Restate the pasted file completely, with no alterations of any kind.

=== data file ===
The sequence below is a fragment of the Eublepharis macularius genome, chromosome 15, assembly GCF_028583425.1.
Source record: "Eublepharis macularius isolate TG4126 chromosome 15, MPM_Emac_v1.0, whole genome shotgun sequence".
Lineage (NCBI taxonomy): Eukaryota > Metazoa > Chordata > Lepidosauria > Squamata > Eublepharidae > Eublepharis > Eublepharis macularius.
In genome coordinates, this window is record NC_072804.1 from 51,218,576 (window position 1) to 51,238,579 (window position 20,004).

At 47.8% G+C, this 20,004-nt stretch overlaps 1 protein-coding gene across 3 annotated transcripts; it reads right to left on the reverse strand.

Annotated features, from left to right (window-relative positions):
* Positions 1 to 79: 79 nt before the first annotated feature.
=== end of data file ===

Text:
The sequence below is a fragment of the Eublepharis macularius genome, chromosome 15, assembly GCF_028583425.1.
Source record: "Eublepharis macularius isolate TG4126 chromosome 15, MPM_Emac_v1.0, whole genome shotgun sequence".
Lineage (NCBI taxonomy): Eukaryota > Metazoa > Chordata > Lepidosauria > Squamata > Eublepharidae > Eublepharis > Eublepharis macularius.
In genome coordinates, this window is record NC_072804.1 from 51,218,576 (window position 1) to 51,238,579 (window position 20,004).

At 47.8% G+C, this 20,004-nt stretch overlaps 1 protein-coding gene across 3 annotated transcripts; it reads right to left on the reverse strand.

Annotated features, from left to right (window-relative positions):
* Positions 1 to 79: 79 nt before the first annotated feature.